Local authorities on the Indonesian island of Bali are quietly allowing needle exchange programs (NEPs) to operate as part of aneffort to reduce the spread of HIV/AIDS and Hepatitis C among injection drug users in the island nation, the Christian Science Monitor reported last week. Under Indonesian law, carrying a syringe without a prescription is a crime, but the threat of needle-borne disease is causing at least some government officials to look the other way. Using funds donated from the US and Australia for AIDS prevention, groups such as Yayasan Hati-Hati (http://ngo.or.id/hatihati/ -- Take Care Foundation in English) in Bali's capital city, Denpasar, are handing out hundreds of needles each week to drug users, the Monitor reported.

The Denpasar NEP is one of two currently operating with "government backing, if not explicit legal approval," according to the Monitor. Six more are set to open around the archipelago by year's end. NEP workers reported no problems from police and in one case were provided with identity cards by law enforcement authorities.

Indonesia, which according to all reports faces rising heroin use levels -- one study by non-governmental organizations in 2000 estimated that 25% of Jakarta residents were illegal drug abusers -- now quietly and unofficially join's Asia's most populous nations, China and India, in adopting harm reduction measures including NEPS to fight the transmission of blood-borne diseases.

Nevertheless, repressive prohibitionism remains popular with both governments and broad sectors of the population in Asia, as demonstrated by neighboring Thailand's recently concluded, murderous three-month "war on drugs" and by Indonesia's own harsh drug laws. Under Law 22/1997, the country's current drug law, 16 people have been sentenced to death for drug trafficking, and six face imminent execution after having appeals for pardons refused by President Megawati Sukarnoputri.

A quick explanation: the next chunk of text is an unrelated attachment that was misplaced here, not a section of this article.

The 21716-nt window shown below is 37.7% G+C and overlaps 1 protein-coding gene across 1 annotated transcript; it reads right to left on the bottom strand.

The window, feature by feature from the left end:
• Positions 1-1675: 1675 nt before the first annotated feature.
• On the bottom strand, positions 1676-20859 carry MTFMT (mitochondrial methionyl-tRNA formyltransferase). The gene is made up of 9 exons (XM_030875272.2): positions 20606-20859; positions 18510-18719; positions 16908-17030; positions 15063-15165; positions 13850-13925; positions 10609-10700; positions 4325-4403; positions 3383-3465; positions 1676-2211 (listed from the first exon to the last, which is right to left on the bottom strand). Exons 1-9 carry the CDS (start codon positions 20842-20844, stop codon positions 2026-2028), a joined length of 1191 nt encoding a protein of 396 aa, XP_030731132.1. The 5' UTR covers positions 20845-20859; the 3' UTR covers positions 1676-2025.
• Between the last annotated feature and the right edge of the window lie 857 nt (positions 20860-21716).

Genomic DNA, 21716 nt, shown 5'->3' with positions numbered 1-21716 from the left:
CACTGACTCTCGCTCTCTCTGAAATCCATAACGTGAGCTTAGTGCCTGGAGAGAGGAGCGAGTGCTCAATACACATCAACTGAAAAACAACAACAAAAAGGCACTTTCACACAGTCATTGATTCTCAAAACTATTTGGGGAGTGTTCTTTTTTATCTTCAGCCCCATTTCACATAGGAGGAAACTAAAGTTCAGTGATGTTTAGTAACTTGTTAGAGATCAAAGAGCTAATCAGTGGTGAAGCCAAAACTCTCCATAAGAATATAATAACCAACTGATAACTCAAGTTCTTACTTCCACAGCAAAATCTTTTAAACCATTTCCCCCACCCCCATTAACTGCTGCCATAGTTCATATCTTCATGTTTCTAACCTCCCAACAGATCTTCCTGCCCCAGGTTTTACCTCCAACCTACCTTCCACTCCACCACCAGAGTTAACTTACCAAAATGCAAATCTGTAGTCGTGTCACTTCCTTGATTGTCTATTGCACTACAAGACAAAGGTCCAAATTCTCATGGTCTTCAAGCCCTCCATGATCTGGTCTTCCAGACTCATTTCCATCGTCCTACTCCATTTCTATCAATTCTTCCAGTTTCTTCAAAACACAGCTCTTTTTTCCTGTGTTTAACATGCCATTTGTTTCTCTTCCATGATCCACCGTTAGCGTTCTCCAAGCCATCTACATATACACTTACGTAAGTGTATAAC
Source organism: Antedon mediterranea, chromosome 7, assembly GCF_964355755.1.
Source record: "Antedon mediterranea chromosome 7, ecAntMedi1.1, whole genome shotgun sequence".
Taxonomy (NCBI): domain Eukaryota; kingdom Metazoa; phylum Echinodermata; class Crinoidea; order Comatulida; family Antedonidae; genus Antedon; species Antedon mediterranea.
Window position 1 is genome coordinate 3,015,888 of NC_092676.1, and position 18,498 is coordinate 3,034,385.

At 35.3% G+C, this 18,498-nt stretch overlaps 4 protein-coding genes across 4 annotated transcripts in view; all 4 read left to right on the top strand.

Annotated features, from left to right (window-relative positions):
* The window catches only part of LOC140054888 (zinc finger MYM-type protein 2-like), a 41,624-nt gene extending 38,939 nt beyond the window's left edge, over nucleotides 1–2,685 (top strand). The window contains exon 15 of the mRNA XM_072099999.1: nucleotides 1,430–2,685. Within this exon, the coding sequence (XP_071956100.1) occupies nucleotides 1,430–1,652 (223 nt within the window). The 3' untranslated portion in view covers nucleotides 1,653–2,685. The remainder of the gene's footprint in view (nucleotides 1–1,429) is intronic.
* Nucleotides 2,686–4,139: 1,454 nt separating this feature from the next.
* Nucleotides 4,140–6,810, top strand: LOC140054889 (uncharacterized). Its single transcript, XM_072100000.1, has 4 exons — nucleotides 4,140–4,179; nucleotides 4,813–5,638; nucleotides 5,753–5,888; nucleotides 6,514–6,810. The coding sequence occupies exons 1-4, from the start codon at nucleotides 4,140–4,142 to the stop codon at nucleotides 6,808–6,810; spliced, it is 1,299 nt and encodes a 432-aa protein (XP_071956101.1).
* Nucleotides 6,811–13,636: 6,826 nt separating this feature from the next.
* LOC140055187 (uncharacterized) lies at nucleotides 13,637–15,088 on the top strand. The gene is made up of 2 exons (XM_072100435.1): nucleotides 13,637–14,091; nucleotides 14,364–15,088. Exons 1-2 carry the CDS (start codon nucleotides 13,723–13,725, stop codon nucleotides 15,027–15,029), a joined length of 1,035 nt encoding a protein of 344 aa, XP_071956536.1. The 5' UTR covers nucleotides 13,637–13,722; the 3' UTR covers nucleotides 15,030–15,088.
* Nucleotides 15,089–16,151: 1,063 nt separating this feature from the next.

-- END --
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Issue #287, 5/16/03 Editorial: Coddling Kidnappers | Illinois Over-the-Counter Syringe Bill Passes House, Awaits Governor's Signature | Moves Continue to Win Freedom for Tulia 13 -- Congress to Take a Look | Canada Marijuana Decriminalization Legislation Delayed -- Fears of United States, Discord in Government Cited | Alert and Clarification: Truth in Trials Act | Vote Now in Two Online Marijuana Decriminalization/Legalization Polls | World Social Thematic Forum to Address Drug Policy, Cartagena, Colombia, Next Month | Countdown to Fairness: Celebrity-Led Rockefeller Drug Law Protest Coming June 4th | Six-Year Anniversary of Esequiel Hernandez Shooting This Week | Newsbrief: Indonesia Quietly Supports Needle Exchanges | Newsbrief: US Functionaries Bluster at Bolivia | Newsbrief: US Invasion Liberates Iraqi Heroin, Cocaine Sales | Newsbrief: You Better Watch Yer Ass in Texas, Boy | Newsbrief: Utah Supreme Court Restricts Random Roadblocks, Again | Newsbrief: Supreme Court to Revisit Roadblock Ruling | Newsbrief: This Week's Corrupt Cop Story | Newsbrief: New Jersey Drug Warrior Prescribes More Aggression | The Reformer's Calendar
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